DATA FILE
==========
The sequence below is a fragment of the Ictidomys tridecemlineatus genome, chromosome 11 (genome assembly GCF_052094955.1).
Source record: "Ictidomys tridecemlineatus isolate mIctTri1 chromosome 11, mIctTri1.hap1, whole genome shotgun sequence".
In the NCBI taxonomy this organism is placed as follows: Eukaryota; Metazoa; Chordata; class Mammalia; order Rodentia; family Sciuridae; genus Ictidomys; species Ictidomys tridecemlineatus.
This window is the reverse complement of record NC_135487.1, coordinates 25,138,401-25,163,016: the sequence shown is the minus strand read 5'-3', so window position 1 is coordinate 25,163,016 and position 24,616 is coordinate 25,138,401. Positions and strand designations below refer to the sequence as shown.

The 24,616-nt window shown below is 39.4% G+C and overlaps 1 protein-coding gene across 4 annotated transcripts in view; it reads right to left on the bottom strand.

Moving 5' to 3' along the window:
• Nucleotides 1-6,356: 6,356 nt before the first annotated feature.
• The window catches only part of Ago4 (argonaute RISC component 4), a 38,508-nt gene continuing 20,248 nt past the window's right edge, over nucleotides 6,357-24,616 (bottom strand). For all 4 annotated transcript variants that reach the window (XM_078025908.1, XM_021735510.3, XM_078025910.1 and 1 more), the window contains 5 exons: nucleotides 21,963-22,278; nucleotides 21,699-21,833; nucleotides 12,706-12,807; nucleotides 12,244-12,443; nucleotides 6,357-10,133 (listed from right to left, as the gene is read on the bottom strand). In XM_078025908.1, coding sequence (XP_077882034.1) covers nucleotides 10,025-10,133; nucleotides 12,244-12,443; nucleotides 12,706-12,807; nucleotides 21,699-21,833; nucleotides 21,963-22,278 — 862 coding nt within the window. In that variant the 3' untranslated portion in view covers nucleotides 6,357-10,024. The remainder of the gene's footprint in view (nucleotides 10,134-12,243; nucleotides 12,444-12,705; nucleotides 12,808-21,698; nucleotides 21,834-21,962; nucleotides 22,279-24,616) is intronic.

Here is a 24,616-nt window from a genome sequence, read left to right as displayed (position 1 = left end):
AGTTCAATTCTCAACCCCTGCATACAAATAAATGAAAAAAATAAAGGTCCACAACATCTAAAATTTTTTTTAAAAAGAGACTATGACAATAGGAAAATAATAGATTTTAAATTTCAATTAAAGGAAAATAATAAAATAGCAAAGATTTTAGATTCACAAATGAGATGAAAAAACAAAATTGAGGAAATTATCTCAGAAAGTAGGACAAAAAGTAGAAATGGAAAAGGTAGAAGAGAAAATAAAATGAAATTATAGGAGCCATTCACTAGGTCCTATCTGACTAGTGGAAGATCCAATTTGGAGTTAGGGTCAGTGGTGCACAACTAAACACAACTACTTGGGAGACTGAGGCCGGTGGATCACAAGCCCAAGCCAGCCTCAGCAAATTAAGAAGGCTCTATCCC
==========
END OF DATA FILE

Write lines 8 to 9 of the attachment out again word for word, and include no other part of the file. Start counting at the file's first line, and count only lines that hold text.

• The window catches only part of Ago4 (argonaute RISC component 4), a 38,508-nt gene continuing 20,248 nt past the window's right edge, over nucleotides 6,357-24,616 (bottom strand). For all 4 annotated transcript variants that reach the window (XM_078025908.1, XM_021735510.3, XM_078025910.1 and 1 more), the window contains 5 exons: nucleotides 21,963-22,278; nucleotides 21,699-21,833; nucleotides 12,706-12,807; nucleotides 12,244-12,443; nucleotides 6,357-10,133 (listed from right to left, as the gene is read on the bottom strand). In XM_078025908.1, coding sequence (XP_077882034.1) covers nucleotides 10,025-10,133; nucleotides 12,244-12,443; nucleotides 12,706-12,807; nucleotides 21,699-21,833; nucleotides 21,963-22,278 — 862 coding nt within the window. In that variant the 3' untranslated portion in view covers nucleotides 6,357-10,024. The remainder of the gene's footprint in view (nucleotides 10,134-12,243; nucleotides 12,444-12,705; nucleotides 12,808-21,698; nucleotides 21,834-21,962; nucleotides 22,279-24,616) is intronic.

Here is a 24,616-nt window from a genome sequence, read left to right as displayed (position 1 = left end):